Maybe They’re Not So Different After All: Personality and Job Satisfaction Among Government and Non-Government Workers


  • Christopher A. Cooper Western Carolina University



Personality, Job Satisfaction, Behavioral Public Administration


It is becoming increasingly clear that individual personality traits explain a variety of outcomes in public management. There is, however, no extant evidence about whether personality traits vary between public and non-government workers or whether personality affects job outcomes in distinct ways across sectors. This study, therefore, seeks to fill this gap in the literature. Using a series of bivariate and multivariate tests on a large sample of Americans employed in the public and non-government sectors, this study examines the relationship between employees’ personality and their level of job satisfaction. In the study, I find that a five-factor model of personality can help explain variation in job satisfaction of public and non-government workers. I also find that workers employed by public sector organizations display similar profiles to those who work in non-government sectors. Thus, the effects of personality on job satisfaction is not contingent on employment sector. These findings offer important lessons for our understanding of public personnel management, public service motivation, and the intersection of psychology and public administration.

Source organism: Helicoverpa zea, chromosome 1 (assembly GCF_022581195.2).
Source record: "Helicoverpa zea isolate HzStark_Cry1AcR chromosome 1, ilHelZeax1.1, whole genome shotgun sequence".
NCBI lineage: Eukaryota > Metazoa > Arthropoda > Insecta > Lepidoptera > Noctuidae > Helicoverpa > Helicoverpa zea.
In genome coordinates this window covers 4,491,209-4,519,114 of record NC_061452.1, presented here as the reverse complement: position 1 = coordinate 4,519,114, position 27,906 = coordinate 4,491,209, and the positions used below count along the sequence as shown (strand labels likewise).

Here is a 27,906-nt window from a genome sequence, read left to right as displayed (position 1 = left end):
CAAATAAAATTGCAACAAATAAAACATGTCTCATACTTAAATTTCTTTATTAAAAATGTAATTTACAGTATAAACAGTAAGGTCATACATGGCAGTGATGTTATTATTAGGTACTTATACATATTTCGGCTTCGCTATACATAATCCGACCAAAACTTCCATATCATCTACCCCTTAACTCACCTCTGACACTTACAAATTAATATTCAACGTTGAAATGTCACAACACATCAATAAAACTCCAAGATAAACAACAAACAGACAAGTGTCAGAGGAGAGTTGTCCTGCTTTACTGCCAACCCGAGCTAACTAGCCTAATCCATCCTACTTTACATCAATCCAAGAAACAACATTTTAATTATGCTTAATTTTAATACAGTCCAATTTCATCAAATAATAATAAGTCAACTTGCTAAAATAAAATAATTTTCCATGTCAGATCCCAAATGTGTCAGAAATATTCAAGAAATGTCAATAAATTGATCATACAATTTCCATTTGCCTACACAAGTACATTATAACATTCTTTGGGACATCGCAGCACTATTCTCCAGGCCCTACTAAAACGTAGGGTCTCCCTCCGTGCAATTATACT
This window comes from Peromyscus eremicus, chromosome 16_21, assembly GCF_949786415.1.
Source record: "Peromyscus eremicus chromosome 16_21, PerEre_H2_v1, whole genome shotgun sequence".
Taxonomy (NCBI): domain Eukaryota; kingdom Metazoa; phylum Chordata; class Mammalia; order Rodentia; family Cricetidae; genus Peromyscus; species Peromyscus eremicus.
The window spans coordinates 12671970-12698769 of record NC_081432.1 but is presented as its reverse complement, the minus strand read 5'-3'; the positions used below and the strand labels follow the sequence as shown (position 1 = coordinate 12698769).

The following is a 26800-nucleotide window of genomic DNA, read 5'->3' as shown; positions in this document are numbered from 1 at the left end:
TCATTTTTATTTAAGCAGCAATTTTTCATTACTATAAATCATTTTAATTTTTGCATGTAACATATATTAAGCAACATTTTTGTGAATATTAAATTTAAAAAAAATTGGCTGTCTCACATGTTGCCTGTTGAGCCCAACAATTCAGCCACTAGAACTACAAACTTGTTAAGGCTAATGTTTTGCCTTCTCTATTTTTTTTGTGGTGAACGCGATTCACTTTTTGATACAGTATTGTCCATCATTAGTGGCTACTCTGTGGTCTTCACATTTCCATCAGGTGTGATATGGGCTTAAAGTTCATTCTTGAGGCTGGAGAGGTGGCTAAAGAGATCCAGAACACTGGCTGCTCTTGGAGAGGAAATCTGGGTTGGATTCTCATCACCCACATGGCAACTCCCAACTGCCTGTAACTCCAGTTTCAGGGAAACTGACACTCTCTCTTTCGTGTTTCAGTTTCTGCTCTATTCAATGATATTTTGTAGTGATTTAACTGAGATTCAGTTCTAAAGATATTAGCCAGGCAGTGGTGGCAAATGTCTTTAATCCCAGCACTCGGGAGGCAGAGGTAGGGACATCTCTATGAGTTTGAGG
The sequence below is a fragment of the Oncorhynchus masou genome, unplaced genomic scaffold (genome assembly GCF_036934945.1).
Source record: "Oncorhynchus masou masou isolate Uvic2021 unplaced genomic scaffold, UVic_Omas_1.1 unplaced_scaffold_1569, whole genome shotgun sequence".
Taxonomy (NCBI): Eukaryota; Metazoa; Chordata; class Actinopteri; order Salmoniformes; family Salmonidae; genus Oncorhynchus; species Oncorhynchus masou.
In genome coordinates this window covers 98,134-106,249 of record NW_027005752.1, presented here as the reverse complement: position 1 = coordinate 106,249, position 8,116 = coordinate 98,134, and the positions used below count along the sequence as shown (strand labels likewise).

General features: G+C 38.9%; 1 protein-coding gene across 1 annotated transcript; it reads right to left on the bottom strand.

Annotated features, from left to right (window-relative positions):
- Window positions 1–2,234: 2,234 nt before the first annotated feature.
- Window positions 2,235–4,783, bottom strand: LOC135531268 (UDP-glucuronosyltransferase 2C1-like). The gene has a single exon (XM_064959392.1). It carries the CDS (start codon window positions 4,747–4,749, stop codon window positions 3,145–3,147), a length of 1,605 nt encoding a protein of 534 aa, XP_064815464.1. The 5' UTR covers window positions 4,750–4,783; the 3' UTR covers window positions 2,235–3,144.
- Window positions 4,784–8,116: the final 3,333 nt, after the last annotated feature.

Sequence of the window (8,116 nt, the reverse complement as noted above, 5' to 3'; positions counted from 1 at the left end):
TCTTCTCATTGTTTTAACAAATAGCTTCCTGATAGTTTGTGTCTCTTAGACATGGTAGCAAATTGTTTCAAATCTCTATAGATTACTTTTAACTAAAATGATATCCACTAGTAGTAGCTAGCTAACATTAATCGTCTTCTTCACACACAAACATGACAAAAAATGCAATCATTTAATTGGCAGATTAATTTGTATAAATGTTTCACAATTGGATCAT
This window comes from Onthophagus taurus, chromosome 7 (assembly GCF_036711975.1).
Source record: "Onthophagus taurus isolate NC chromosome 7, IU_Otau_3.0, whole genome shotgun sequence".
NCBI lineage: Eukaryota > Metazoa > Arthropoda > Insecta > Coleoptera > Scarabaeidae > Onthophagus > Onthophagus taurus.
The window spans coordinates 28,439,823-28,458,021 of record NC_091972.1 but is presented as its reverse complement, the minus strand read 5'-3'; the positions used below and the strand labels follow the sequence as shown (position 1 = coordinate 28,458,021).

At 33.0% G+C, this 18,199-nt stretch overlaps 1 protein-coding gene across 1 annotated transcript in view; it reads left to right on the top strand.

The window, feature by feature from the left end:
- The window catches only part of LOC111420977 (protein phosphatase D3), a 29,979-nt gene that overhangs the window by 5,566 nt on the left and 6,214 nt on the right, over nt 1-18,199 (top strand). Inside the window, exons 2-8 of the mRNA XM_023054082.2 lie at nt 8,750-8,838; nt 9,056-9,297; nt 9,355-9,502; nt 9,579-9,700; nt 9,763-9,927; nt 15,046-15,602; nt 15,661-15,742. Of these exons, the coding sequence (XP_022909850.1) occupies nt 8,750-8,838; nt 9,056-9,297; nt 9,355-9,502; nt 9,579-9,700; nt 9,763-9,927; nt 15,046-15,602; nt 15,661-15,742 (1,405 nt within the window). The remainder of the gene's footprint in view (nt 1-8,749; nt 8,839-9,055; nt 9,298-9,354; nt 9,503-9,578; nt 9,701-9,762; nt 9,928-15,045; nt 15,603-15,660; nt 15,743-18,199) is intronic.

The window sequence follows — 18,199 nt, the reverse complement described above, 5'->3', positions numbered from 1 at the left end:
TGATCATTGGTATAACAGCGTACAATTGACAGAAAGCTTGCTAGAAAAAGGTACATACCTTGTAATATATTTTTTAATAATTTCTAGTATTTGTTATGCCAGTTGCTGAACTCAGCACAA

Author Biography

  • Christopher A. Cooper, Western Carolina University

    Christopher A. Cooper is Robert Lee Madison Distinguished Professor and head of the Department of Political Science and Public Affairs at Western Carolina University. His work on state and local politics and behavioral public administration has appeared in a variety of journals, including Public Administration Review, Administration & Society, American Review of Public Administration, State Politics and Policy Quarterly, and State and Local Government Review.






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